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Little Big Horn cemetery

February 25, 2012
Sue Eckhoff - Grundy County Heritage Museum , Reinbeck Courier

Taken from the Helena Montana Herald, July 15, 1876: "As Lt. Bradley rode over a rise, he spied a large number of white objects that turned out to be dead cavalrymen. He rode hurriedly over the field, and in a few minutes time counted one hundred ninety seven bodies."

On May 17, 1876, Elizabeth Custer kissed George goodbye and wished him good fortune in his efforts to fulfill the army's orders to drive in the Native Americans who would not willingly relocate to a reservation. She watched George ride off with his regiment. They made a splendid picture flags and pennons flying and men waving. George rode to the top of a promontory, turned around, stood up in his stirrups and waved his hat. After a moment he and his men started forward again, and after a few seconds disappeared from sight. That was the last time Elizabeth Custer saw her husband alive.

The Little Bighorn Cemetery was designated as a national cemetery in 1879. The cemetery pays tribute not only to the westward advance of the American Frontier, but also the last phases of the Indians struggle to hold onto their lands and way of life.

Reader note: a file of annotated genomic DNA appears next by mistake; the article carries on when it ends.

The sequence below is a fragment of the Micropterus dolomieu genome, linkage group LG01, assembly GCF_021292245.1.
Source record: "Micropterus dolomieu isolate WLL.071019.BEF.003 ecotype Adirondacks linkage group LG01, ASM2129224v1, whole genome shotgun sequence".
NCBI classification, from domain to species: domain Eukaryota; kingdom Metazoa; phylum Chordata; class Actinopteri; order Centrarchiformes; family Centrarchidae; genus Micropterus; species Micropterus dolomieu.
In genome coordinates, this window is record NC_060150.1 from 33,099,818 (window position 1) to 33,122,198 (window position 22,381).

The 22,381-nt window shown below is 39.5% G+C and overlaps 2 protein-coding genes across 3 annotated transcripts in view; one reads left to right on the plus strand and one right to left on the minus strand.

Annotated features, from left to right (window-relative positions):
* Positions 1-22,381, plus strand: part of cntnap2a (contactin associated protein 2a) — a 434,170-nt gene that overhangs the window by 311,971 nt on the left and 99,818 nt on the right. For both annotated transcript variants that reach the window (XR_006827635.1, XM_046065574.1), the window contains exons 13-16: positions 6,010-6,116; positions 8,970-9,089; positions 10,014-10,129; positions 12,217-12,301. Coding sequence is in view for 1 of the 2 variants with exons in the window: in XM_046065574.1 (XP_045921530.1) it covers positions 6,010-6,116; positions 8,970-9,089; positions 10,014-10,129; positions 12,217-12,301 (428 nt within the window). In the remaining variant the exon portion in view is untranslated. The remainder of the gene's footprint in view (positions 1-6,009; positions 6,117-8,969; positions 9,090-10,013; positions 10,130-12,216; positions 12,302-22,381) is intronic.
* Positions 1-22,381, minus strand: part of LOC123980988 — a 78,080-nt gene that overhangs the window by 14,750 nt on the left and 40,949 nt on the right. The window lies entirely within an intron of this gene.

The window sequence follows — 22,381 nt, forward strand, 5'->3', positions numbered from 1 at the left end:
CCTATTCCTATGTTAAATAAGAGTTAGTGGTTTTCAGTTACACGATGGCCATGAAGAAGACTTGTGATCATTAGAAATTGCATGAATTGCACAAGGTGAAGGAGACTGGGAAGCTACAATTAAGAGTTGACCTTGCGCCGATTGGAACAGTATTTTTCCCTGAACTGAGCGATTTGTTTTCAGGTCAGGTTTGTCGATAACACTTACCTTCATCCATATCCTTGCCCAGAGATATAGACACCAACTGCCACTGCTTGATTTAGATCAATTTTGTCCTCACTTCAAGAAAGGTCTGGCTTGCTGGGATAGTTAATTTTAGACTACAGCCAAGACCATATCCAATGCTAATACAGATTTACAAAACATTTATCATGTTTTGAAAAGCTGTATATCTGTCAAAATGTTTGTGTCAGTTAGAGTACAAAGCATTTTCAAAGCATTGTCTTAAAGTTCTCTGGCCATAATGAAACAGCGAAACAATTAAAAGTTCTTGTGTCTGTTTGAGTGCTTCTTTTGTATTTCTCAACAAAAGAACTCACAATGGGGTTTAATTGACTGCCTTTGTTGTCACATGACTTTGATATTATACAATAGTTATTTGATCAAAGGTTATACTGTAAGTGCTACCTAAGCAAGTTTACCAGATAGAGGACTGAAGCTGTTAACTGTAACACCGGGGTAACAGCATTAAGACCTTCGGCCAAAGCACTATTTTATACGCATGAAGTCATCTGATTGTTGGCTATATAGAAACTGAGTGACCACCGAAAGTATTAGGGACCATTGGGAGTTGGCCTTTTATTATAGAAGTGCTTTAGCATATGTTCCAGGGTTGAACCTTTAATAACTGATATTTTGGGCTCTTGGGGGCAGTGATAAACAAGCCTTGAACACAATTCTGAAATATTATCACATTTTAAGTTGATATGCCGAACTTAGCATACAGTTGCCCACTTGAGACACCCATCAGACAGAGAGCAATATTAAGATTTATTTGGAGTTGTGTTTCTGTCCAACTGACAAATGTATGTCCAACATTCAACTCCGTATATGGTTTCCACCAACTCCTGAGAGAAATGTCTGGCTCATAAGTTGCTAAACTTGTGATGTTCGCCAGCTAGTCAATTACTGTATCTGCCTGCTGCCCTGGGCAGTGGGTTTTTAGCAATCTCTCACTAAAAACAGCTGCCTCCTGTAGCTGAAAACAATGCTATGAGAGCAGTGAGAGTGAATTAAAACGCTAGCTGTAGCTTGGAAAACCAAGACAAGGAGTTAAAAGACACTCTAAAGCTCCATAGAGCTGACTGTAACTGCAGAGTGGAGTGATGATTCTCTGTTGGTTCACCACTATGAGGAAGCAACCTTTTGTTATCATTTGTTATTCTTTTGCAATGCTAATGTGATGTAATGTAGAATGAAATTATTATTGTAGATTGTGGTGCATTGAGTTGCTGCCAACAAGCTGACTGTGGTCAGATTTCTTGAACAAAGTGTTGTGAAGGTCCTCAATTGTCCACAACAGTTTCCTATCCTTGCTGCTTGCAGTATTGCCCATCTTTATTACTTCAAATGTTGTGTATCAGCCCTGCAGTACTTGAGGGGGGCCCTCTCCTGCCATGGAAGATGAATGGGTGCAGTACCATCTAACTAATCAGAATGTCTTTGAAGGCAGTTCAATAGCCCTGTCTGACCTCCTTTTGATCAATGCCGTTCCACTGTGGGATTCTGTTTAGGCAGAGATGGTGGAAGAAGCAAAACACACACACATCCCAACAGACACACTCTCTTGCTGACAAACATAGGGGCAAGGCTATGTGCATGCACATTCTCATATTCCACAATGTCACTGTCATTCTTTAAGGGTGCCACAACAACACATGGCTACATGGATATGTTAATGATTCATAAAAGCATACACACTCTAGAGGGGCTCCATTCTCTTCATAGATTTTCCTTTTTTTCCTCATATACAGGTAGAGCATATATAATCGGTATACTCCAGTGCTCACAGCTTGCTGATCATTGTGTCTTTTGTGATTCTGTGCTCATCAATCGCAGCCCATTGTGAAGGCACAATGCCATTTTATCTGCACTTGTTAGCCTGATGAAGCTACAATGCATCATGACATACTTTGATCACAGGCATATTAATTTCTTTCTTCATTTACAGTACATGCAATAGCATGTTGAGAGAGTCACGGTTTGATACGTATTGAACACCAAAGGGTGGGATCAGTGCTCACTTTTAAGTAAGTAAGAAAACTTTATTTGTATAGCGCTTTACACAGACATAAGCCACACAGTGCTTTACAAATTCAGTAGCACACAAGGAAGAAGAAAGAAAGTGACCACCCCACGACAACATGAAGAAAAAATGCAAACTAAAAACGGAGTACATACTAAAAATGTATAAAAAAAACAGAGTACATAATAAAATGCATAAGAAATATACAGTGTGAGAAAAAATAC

Today white marble markers stand over the various spots where 265 soldiers fell and were initially buried. Among those who died at the Little Bighorn were three of Custer's relatives; his brothers Tom and Boston, and his nephew Harry. The bodies of all three were mutilated. Out of respect for the celebrated "yellow haired General," George's remains were left intact. Other tombstones include the scout, Isiah Dorman who was the only black in the battle, and Private Frank Braun, who was the last to die from injuries sustained during the fighting.

Army surgeon Holmes O. Paulding noted in his journal the deprived condition he found the troops when he inspected the carnage. He happened onto the bloody shredded clothing of two officers whose remains were never found.

A granite monument looms over the markers of the cemetery and bears the names of all the officers and soldiers killed in the battle. A separate tombstone commemorates the cavalry horse that died on that spot.

Although the Custer Battlefield National Cemetery was originally established as a final resting place for the 7th Cavalry, it was later expanded to include deceased veterans of all wars and their dependents. Containing more than 5,000 graves it was officially closed to any further burials in 1977.

Although their tombstones remain General Custer and his brothers bodies were all moved to different locations. General Custer is buried at West Point, New York and Captain Thomas Custer is buried at Fort Leavenworth National Cemetery in Kansas.



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